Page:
As you can see dairy is a tricky subject and there’s no “one size fits all” approach. There are quite a few things to consider and different members of your family may have different needs. But whatever you do, I urge you to reconsider your current dairy habit and at least incorporate better-quality products into your routine.
As always my aim is to give the information and tools you need so that you can go forth with some self-experimentation.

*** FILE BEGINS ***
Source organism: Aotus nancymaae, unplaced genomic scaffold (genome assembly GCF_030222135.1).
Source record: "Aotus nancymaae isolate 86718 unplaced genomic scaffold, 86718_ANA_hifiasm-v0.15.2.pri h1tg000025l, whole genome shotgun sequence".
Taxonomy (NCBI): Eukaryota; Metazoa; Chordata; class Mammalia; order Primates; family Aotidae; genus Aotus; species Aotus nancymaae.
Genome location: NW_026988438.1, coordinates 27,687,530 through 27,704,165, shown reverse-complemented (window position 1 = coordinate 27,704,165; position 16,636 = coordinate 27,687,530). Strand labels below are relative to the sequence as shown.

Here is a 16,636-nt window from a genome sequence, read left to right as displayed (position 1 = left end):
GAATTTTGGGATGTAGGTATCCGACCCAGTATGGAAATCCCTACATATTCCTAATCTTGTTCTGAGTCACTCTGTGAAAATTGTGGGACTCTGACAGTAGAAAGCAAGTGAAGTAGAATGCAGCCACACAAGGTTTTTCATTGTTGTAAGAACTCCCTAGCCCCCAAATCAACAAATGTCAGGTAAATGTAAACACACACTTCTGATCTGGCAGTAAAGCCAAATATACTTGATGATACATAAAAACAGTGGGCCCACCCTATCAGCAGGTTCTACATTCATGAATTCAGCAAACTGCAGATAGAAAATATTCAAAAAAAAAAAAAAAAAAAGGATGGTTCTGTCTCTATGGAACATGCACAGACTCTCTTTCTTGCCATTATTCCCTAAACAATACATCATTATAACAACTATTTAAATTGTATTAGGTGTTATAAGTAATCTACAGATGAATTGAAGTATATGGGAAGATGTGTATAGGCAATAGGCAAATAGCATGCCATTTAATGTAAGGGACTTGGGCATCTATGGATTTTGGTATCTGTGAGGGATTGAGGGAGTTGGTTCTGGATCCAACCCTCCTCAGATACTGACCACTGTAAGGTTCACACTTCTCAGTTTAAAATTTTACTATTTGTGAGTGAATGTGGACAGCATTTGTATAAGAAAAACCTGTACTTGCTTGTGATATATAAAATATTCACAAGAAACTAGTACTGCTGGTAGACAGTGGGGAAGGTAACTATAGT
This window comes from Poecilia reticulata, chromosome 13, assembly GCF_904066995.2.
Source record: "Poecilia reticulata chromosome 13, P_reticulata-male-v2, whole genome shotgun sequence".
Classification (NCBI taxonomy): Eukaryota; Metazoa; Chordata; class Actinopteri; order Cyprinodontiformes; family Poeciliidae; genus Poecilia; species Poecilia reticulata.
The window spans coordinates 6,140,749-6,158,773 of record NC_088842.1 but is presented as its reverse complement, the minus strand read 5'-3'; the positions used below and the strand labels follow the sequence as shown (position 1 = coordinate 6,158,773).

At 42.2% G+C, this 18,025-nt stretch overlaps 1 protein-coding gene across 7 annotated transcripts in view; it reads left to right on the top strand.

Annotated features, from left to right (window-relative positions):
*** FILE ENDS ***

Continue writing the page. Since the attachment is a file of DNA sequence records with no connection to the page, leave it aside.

Bottom line – my tips on dairy consumption:
- Consider eliminating dairy for 30 days and then reintroducing one dairy product at a time for three days (butter, cheese, yogurt, kefir, cream, etc) to see how and whether you react.
- If you consume cow’s dairy, consider having only A2 milk such as from Jersey cows.
- Consider dairy from other animals like goat and sheep.
- Avoid industrial dairy products from the supermarket! Buy only the least processed products like raw or fresh milk, artisanal cheeses, or plain full-fat yogurt from a brand like Bernard Gaborit or other local brand.
- Cream, butter or ghee may be better tolerated by most people (due to lower lactose/casein content), as well as fermented dairy such as yogurt and kefir.